Cumberland Posey

Cumberland Willis Posey, Jr. (June 20, 1890 – March 28, 1946) was an American baseball player, manager, and team owner in the Negro leagues, as well as a professional basketball player and team owner.

Cumberland Posey
Cumberland Posey 1913
Born: June 20, 1890
Homestead, Pennsylvania
Died: March 28, 1946 (aged 55)
Pittsburgh, Pennsylvania
Batted: Right Threw: Right
Career highlights and awards
Member of the National
Empty Star.svg Empty Star.svg Empty Star.svg Baseball Hall of Fame Empty Star.svg Empty Star.svg Empty Star.svg
Election MethodCommittee on African-American Baseball

Early life

Cumberland Jr. was born a into Western Pennsylvania's Negro elite, the son of Cumberland Willis Posey Sr. and Angelina "Anna" Stevens Posey of Homestead, adjacent to Pittsburgh. Posey senior worked on riverboats and became in 1877 probably the first African American licensed engineer in the United States, then earned the chief engineer license and title Captain. "Cap" Posey was a riverboat builder, general manager of the Dexter Coal Company, owner of the Diamond Coke and Coal Company, and industrial partner of Henry Clay Frick. He was president of the Loendi Social and Literary Club for three years and president of the Pittsburgh Courier newspaper for its first fourteen years, to 1924.(Williams) The family lived in a palatial Italianate mansion on the heights.

Despite his commanding wealth Captain Posey still had to deal with racial discrimination, according to historian William Serrin. In that crucible of race his son began to excel as a young athlete.

In football, Cumberland Jr. was a star player and manager for semi-pro sandlot teams in the Pittsburgh area prior to 1910, including the Delaney Rifles and the Collins Tigers.


Cumberland Posey
Personal information
BornOctober 25, 1890
Homestead, Pennsylvania
DiedMarch 28, 1946 (aged 55)
Pittsburgh, Pennsylvania
Listed height5 ft 9 in (1.75 m)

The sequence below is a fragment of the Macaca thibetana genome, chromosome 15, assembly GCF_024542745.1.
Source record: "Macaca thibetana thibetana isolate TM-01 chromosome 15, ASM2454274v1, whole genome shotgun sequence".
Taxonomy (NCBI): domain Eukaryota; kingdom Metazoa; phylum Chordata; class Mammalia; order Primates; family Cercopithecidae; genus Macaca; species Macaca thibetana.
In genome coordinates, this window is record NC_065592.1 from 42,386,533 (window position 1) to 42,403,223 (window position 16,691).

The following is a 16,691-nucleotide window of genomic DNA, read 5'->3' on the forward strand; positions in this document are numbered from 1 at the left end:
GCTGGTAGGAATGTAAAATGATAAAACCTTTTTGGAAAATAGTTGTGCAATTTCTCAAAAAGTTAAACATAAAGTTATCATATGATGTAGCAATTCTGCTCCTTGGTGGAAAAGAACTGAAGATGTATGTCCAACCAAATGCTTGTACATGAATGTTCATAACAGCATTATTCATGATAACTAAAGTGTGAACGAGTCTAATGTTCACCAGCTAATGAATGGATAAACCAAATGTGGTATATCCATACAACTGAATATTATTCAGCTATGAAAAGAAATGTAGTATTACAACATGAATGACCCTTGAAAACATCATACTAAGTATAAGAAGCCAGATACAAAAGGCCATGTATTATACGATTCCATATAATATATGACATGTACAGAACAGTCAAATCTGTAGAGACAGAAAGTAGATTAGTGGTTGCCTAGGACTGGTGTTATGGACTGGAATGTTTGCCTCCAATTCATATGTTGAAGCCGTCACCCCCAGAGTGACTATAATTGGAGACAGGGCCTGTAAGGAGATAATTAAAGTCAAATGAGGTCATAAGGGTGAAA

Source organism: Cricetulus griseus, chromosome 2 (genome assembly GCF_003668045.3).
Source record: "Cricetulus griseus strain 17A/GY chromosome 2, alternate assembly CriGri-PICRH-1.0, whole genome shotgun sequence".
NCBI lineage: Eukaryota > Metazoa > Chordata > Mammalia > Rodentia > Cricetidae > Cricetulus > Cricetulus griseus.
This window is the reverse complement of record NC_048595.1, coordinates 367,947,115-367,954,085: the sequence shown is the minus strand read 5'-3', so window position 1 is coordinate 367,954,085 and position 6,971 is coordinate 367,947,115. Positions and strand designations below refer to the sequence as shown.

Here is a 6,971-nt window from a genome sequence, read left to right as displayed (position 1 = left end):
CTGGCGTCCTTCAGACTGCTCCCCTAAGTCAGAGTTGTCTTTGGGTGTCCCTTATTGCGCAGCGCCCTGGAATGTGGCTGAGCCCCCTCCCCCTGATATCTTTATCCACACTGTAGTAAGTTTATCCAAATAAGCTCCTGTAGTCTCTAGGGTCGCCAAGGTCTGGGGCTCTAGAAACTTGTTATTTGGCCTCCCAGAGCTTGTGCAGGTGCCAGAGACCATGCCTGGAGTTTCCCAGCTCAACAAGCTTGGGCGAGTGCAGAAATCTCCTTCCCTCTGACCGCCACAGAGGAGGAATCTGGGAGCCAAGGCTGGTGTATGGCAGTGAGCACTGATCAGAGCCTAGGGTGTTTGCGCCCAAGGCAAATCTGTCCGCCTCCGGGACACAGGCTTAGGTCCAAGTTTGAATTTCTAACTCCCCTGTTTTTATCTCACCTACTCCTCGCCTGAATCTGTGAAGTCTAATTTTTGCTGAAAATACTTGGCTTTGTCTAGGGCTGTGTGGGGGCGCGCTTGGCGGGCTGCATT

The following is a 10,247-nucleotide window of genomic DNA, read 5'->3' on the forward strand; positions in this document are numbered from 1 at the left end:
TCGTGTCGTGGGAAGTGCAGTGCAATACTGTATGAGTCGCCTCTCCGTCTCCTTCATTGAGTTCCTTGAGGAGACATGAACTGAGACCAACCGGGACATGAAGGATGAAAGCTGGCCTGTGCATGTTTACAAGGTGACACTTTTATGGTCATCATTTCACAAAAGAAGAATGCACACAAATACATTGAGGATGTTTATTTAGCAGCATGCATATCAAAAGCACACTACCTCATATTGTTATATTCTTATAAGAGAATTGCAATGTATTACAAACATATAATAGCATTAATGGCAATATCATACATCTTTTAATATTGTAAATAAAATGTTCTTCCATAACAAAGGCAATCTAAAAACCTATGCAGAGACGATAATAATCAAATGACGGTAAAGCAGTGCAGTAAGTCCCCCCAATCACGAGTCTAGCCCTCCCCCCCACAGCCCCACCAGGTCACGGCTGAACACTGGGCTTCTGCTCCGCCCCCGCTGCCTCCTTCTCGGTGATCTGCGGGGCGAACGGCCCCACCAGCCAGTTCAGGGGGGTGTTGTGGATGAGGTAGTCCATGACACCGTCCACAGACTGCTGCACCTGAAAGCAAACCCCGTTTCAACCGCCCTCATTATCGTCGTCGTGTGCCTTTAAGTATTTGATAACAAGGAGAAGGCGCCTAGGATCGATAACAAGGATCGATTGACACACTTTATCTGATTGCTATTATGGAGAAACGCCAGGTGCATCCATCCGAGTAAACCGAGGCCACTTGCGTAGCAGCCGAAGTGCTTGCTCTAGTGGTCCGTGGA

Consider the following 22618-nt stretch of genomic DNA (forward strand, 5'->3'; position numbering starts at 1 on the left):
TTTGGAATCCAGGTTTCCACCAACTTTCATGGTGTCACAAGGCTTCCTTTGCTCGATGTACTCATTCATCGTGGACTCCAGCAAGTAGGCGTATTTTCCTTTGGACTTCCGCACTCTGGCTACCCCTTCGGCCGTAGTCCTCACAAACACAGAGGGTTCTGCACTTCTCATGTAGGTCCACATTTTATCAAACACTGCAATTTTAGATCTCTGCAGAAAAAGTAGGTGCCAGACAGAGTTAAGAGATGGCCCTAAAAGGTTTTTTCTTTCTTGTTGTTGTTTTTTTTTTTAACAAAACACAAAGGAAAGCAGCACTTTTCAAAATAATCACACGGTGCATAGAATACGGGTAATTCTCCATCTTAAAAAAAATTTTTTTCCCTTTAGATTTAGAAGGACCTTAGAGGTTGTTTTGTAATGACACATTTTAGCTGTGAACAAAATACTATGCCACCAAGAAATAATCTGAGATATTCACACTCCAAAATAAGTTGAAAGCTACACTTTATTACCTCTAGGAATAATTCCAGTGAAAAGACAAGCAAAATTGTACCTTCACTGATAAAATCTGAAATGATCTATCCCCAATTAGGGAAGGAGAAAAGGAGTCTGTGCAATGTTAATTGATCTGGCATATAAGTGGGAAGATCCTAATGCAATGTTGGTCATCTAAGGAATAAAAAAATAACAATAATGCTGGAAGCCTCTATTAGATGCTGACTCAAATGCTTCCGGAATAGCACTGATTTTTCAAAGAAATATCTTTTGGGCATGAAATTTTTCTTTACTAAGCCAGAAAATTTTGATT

Career information
High schoolHomestead (Homestead, Pennsylvania)
Career highlights and awards
Basketball Hall of Fame as player

Posey was the best African American basketball player of his time, playing from the early 1900s (decade) through the mid-1920s. His peers and the sporting press considered him an "All-Time Immortal". "The mystic wand of Posey ruled basketball with as much eclat as 'Rasputin' dominated the Queen of all the Russias", observed the Harlem Interstate Tattler in 1929.

Posey led Homestead High to the 1908 city championship, played basketball at Penn State for two years, moved to the University of Pittsburgh where he earned a pharmacy degree in 1915,[1] and formed the famous Monticello Athletic Association team that won the Colored Basketball World's Championship in 1912. He later played varsity basketball for Duquesne University, under the name "Charles Cumbert", and led the Dukes in scoring for three seasons through 1919. Today he is enshrined in the Duquesne Sports Hall of Fame under his real name.

During the mid-1910s, Posey formed, operated, and played for the Loendi Big Five, which became the most dominant basketball team of the Black Fives Era through the mid-1920s, winning four straight Colored Basketball World Championship titles. He retired from basketball in the late 1920s to focus exclusively on the business of baseball and on his weekly sports column in the Pittsburgh Courier, "In The Sportive Realm."